Snuneymuxw VIU instructor teaches about resilience
Many Canadian universities only began teaching students about the country’s true dark history with Indigenous people in recent years, but Collette Jones (Tlpuhtunaat) is already one step ahead of that narrative.
When the Snuneymuxw academic started at Vancouver Island University as a sessional instructor this school year, she was asked to teach Indigenous perspectives that included a majority of history and colonialism—a class she formerly taught at the University of Victoria for six years.
But this time, she wanted to teach something more positive that advanced beyond the trauma and sadness.
“I told them if you want me to teach … I want to teach something that demonstrates the success of our people,” she said during an interview at VIU’s Indigenous Gathering Place. “Something that’s happy and fulfilling. And that would probably be the resurgence of Indigenous women.”
Jones began as a sessional instructor in VIU’s Women and Gender Studies department last August, teaching a class around Indigenous women’s strength and resilience.
The class involved bringing Indigenous women into the classroom to speak about their lives and culture to the class of largely non-Indigenous students.
Among the eight women brought into the classroom were Coast Salish cedar and blanket weavers, authors, drum makers, singers, a Métis artist and an expert on Coast Salish language revitalization.
“These women have really taken back their identity, their culture, their language and they do it through their community work,” Jones said. “When you come to universities, you’re going to learn all man’s theory. But why is there no room for Indigenous knowledge there? That’s what you’re going to hear is our ways of knowing and doing in the courses I teach.”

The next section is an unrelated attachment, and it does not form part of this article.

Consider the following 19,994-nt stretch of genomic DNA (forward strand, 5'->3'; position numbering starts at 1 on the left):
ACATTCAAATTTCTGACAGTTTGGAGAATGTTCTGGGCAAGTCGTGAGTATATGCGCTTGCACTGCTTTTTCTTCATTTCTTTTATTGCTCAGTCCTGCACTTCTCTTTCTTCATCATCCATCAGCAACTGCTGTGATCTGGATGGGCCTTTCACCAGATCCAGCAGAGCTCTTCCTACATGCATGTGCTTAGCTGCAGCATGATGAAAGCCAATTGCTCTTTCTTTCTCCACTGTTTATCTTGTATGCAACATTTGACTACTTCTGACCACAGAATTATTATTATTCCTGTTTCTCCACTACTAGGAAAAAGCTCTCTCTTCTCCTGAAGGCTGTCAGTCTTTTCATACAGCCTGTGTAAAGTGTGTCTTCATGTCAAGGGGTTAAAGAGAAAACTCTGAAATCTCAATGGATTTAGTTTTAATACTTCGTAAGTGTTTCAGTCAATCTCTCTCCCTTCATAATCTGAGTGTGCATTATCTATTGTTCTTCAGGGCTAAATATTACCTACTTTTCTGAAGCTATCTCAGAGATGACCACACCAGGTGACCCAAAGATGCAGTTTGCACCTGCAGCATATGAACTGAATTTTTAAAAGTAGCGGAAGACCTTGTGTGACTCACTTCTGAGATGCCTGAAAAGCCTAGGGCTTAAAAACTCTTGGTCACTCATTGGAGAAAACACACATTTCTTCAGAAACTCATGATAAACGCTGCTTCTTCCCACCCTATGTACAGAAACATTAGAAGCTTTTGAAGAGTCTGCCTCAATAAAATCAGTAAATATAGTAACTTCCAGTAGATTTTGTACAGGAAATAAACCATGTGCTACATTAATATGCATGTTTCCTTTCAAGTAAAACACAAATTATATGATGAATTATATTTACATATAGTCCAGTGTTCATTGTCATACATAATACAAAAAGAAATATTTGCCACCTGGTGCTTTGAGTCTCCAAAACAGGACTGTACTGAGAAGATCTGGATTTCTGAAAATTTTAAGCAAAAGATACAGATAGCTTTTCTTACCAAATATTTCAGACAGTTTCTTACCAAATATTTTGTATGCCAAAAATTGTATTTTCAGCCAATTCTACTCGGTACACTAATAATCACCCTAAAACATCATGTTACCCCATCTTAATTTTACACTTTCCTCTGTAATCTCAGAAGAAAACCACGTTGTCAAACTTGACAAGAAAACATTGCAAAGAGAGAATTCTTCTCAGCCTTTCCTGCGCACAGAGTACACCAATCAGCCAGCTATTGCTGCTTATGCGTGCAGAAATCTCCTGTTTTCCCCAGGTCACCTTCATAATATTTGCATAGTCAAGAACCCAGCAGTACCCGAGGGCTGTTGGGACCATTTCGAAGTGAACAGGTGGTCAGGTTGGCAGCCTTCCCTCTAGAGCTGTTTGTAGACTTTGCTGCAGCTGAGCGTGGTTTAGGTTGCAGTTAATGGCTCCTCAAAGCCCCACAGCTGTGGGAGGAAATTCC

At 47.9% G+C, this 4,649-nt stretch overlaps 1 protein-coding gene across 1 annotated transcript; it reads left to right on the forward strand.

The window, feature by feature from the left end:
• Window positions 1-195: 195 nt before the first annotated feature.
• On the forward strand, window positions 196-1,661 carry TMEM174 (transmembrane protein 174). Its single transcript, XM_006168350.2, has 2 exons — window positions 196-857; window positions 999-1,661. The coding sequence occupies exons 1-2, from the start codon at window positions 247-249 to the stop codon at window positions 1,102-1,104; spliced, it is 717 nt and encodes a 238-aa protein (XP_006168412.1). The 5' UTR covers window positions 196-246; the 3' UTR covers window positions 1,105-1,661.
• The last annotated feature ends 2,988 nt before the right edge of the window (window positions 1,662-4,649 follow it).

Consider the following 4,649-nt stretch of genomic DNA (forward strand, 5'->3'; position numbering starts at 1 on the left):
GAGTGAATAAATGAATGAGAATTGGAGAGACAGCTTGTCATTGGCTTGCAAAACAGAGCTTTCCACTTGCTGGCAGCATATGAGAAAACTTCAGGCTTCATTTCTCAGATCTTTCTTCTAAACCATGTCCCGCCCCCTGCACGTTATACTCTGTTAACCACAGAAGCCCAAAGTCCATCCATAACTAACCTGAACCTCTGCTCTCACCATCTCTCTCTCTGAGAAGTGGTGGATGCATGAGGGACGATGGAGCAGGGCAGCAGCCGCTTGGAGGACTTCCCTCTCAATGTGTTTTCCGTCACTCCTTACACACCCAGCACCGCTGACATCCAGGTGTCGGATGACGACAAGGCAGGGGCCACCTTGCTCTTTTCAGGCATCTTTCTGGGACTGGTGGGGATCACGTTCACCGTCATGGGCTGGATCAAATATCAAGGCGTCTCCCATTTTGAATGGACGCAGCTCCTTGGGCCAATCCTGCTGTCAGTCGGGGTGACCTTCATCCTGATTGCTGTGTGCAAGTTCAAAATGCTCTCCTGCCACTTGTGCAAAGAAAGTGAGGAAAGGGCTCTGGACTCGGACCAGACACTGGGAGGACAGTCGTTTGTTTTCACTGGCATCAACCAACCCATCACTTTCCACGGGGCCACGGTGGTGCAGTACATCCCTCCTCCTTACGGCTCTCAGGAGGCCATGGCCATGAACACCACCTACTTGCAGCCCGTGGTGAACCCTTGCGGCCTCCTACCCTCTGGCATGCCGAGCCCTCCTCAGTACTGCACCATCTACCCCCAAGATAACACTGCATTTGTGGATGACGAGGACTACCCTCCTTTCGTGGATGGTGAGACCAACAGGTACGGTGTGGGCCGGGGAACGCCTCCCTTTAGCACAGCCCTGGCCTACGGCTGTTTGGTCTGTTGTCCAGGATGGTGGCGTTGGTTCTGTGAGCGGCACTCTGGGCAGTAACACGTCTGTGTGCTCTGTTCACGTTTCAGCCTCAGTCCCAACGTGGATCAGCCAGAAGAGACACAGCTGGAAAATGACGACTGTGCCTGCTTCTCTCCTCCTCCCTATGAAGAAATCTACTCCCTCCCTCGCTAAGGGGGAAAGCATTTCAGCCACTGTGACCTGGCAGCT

Jones said the course, which recently wrapped up, has been transformational for some students who previously hadn’t learned about Canada’s first people from an Indigenous perspective.
It has also been healing for Jones, who is a residential school survivor and has seen many changes during her decades as an Indigenous person in a Western education system.
“I’ve been so far removed from my culture, language, everything,” she said.
Jones has had to move forward in order to get to where she is today, and in an unexpected way, her academic journey is now helping to reconnect her with aspects of her culture.
While teaching her class at VIU, Jones has been chipping away at her Ph.D. which focuses on Coast Salish ways of knowing in the classroom and involves interviewing elders-in-residence from post-secondary institutions on the Island.
“That’s going to teach me at the same time, and that’s going to strengthen Coast Salish ways of knowing at this level,” she said. “I can look at my work and say, ‘oh I’ve been doing this but I didn’t realize that’s what I was doing.’”
Jones said she’s taking the next year to fully focus on her Ph.D., but then she plans to unleash everything she’s learned to keep bringing Indigenous teachings and lessons around resiliency into university classrooms.
It’s a powerful place to be as she has the ears of many future leaders.
“People just want the truth,” she said. Jones teaches the Indigenous perspective and calls it as it is. She questions her students: “Will you continue to tiptoe through the tulips as Canada has for the past 150 years regarding Indigenous history or will you share with others around you what you have learned in this course?”
“I teach and work to get people out of their comfort zones; otherwise, they’re going to be stuck. And that’s what society is, they’re stuck in how they view Indigenous people.”
And besides challenging those perspectives, she also wants to empower the Indigenous students to take their rightful place at the table and to further their education to their highest potential. She encourages her students to go beyond certificates, diplomas, Bachelors, Masters and to aim high.
“It’s still tough to be Indigenous at the universities,” she said. “I tell the students: ‘you’ve got to do your work (healing) and move forward … because you all need to have your rightful place in society on your own land. You must find your identity, your voice and get educated. There’s just so much work to be done.’”